The U.S. Department of Education’s top civil-rights official set off a firestorm when she told the New York Times — erroneously — that 90 percent of college sexual assault cases “fall into the category of ‘we were both drunk’” or post-relationship regret.
Candice Jackson quickly and appropriately retracted her remarks, but her comments unintentionally highlighted the practical limits of a federal approach to the tragedy of campus sexual assault.
Consider the following:
—Eighty percent of female college sexual assault victims report knowing their attacker.
—Twenty-five percent of sexual assault victims say they were drunk or otherwise unable to provide consent or stop the attack from happening.
—Just 24 percent of sexual assault victims say physical force was used against them.
The “typical” sexual assault or rape does not conform to the stereotype of the stranger/rapist lying in wait for his next victim. Rather, predators are more likely to take advantage of the environment or to psychologically manipulate their targets to commit the assaults or rapes. These behaviors are enabled by today’s “hookup” culture that has, for many college students, blurred the lines regarding consent and acceptable behavior.
These cases often lack the physical and corroborating evidence needed to successfully prosecute a case in conventional criminal and campus investigations. “Hard” evidence is relatively uncommon, and attempts to uncover the truth require lengthy interviews, an understanding of young adult behavior and cultural norms, and fact-finding that doesn’t suit the adversarial approach that dominates investigations modeled on the U.S. criminal justice system.
Complicating matters further is the variation in college campus climates. A nine-campus survey funded by the U.S. Department of Justice found that sexual assaults reported by undergraduate women varied from 5.8 percent to 20 percent, and the likelihood of rape varied from 2.2 percent to 6.2 percent.
Effective strategies designed to reduce sexual assault and rape have to be designed for the individual campus and culture. In many cases, perhaps most, non-adversarial approaches that balance responsibility and culpability in light of the harm perpetrated by the offender are more likely than older approaches to lead to more-just outcomes.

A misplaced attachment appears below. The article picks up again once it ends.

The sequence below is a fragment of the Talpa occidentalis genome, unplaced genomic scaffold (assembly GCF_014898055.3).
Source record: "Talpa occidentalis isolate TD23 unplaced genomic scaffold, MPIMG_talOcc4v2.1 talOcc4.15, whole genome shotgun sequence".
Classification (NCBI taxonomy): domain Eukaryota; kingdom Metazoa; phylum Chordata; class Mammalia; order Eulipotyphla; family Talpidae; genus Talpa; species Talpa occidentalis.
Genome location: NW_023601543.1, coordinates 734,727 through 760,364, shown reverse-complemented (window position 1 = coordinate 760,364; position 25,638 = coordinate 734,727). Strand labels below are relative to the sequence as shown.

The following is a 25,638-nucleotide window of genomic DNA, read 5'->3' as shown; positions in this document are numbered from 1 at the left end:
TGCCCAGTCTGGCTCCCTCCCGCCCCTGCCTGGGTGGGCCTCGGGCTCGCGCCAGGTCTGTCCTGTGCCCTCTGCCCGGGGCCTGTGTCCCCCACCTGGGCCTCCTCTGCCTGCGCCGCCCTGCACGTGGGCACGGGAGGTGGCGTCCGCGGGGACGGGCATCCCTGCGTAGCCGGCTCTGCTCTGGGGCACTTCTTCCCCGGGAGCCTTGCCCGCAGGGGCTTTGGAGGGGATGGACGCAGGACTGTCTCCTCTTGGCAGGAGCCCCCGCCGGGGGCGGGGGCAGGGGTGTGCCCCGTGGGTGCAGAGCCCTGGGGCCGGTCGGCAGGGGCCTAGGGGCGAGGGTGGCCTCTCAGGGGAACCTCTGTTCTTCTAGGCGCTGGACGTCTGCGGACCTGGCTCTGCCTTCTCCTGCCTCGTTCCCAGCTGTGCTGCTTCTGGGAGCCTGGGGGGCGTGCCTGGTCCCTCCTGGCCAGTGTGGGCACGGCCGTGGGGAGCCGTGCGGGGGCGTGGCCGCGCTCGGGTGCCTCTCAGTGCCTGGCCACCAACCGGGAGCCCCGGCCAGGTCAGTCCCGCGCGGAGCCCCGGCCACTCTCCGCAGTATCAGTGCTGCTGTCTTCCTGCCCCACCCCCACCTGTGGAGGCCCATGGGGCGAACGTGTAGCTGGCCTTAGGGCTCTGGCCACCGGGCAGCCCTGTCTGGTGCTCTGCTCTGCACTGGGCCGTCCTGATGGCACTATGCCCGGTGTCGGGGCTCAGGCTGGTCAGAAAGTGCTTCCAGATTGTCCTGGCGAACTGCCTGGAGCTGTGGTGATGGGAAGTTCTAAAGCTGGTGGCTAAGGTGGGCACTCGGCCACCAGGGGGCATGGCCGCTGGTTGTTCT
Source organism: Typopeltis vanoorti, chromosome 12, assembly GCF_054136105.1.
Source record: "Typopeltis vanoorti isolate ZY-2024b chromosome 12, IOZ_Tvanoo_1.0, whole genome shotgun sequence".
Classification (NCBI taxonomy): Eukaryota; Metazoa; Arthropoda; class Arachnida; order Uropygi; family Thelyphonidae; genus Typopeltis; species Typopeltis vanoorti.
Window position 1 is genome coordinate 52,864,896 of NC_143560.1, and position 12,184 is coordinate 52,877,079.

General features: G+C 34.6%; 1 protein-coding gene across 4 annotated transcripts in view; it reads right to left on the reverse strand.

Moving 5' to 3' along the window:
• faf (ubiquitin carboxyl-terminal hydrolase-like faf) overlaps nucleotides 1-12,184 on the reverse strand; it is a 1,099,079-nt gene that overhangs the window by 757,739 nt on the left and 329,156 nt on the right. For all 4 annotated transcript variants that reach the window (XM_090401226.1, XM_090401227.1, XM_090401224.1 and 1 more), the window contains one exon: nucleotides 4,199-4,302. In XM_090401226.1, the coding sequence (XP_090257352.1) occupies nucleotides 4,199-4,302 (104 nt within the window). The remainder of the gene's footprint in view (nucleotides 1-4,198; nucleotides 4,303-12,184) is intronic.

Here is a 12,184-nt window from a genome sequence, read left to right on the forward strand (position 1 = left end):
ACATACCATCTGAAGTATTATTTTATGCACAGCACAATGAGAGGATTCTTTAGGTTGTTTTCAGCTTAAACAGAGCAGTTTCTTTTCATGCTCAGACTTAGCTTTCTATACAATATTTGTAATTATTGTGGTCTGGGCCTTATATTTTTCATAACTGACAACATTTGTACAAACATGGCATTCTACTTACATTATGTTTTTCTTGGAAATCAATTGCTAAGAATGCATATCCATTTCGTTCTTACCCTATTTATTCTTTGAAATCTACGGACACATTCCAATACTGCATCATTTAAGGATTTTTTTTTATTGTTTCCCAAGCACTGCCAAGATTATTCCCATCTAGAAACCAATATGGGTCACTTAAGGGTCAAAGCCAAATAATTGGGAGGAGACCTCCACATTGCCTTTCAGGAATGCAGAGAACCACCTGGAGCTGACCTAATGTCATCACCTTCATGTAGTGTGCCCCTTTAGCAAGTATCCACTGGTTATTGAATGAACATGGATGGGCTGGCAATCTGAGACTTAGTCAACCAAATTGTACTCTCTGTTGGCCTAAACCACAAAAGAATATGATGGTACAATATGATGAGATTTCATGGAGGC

These nuances require a more holistic and layered approach than federal directives can provide under programs such as Title IX, the federal statute being used to guide sexual assault investigations on college campuses. Indeed, the federal government’s primary strategy has been to lower evidentiary standards to secure more convictions rather than to support alternative approaches that may do a better job of holding offenders accountable for their actions and changing campus culture.
This is not to suggest that the efforts to engage the federal government in addressing college sexual assault through Title IX were wasted efforts. On the contrary, colleges and universities routinely ignored the problem until student survivors (not federal investigators) identified Title IX as a practical mechanism to raise awareness about the pervasiveness of sexual assault and prod long-overdue action.
Now, however, campus activism should be refocused to engage administrators constructively in more-holistic solutions with a greater chance of achieving sustainable results. More-innovative approaches that focus on bystander intervention, securing individual dignity, and directly addressing the harm created by assault would result in the cultural and procedural shifts necessary to reduce campus sexual assault.
To be sure, Candice Jackson’s comments were ill-informed — in fact statistically wrong. But those comments should not distract advocates from the real goal of purging campuses of the scourge of sexual assault and recognizing the practical limits of a federal approach.